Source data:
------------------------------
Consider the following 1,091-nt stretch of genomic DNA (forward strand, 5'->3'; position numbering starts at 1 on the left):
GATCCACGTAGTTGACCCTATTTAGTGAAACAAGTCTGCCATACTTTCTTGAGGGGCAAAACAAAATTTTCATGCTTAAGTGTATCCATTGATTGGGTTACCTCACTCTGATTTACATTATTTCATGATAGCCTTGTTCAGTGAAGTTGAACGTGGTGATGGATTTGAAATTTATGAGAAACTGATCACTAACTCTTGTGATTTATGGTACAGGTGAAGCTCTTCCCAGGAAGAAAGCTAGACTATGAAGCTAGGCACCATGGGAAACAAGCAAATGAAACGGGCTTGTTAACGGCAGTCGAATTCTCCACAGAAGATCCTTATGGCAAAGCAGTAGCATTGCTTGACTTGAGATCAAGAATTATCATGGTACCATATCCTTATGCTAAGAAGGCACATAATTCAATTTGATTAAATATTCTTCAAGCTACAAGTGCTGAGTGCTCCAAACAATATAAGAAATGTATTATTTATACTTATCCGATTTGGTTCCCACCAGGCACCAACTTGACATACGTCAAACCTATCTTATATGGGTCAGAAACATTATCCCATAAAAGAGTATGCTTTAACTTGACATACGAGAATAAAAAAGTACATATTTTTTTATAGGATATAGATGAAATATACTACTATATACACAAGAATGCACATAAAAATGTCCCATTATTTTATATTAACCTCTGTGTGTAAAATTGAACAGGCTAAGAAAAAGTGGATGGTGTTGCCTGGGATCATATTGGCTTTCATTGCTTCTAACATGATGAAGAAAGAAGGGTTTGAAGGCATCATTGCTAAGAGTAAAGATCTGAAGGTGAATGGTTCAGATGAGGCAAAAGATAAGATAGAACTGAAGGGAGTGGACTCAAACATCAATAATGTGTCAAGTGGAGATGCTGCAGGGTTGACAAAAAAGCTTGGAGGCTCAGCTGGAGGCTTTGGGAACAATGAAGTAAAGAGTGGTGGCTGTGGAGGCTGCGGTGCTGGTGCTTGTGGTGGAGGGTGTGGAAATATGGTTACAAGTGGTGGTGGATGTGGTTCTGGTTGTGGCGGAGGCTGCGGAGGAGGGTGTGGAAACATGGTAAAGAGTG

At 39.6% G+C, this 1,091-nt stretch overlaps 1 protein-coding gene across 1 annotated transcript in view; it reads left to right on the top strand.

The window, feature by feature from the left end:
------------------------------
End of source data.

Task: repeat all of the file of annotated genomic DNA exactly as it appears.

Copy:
Consider the following 1,091-nt stretch of genomic DNA (forward strand, 5'->3'; position numbering starts at 1 on the left):
GATCCACGTAGTTGACCCTATTTAGTGAAACAAGTCTGCCATACTTTCTTGAGGGGCAAAACAAAATTTTCATGCTTAAGTGTATCCATTGATTGGGTTACCTCACTCTGATTTACATTATTTCATGATAGCCTTGTTCAGTGAAGTTGAACGTGGTGATGGATTTGAAATTTATGAGAAACTGATCACTAACTCTTGTGATTTATGGTACAGGTGAAGCTCTTCCCAGGAAGAAAGCTAGACTATGAAGCTAGGCACCATGGGAAACAAGCAAATGAAACGGGCTTGTTAACGGCAGTCGAATTCTCCACAGAAGATCCTTATGGCAAAGCAGTAGCATTGCTTGACTTGAGATCAAGAATTATCATGGTACCATATCCTTATGCTAAGAAGGCACATAATTCAATTTGATTAAATATTCTTCAAGCTACAAGTGCTGAGTGCTCCAAACAATATAAGAAATGTATTATTTATACTTATCCGATTTGGTTCCCACCAGGCACCAACTTGACATACGTCAAACCTATCTTATATGGGTCAGAAACATTATCCCATAAAAGAGTATGCTTTAACTTGACATACGAGAATAAAAAAGTACATATTTTTTTATAGGATATAGATGAAATATACTACTATATACACAAGAATGCACATAAAAATGTCCCATTATTTTATATTAACCTCTGTGTGTAAAATTGAACAGGCTAAGAAAAAGTGGATGGTGTTGCCTGGGATCATATTGGCTTTCATTGCTTCTAACATGATGAAGAAAGAAGGGTTTGAAGGCATCATTGCTAAGAGTAAAGATCTGAAGGTGAATGGTTCAGATGAGGCAAAAGATAAGATAGAACTGAAGGGAGTGGACTCAAACATCAATAATGTGTCAAGTGGAGATGCTGCAGGGTTGACAAAAAAGCTTGGAGGCTCAGCTGGAGGCTTTGGGAACAATGAAGTAAAGAGTGGTGGCTGTGGAGGCTGCGGTGCTGGTGCTTGTGGTGGAGGGTGTGGAAATATGGTTACAAGTGGTGGTGGATGTGGTTCTGGTTGTGGCGGAGGCTGCGGAGGAGGGTGTGGAAACATGGTAAAGAGTG

At 39.6% G+C, this 1,091-nt stretch overlaps 1 protein-coding gene across 1 annotated transcript in view; it reads left to right on the top strand.

The window, feature by feature from the left end: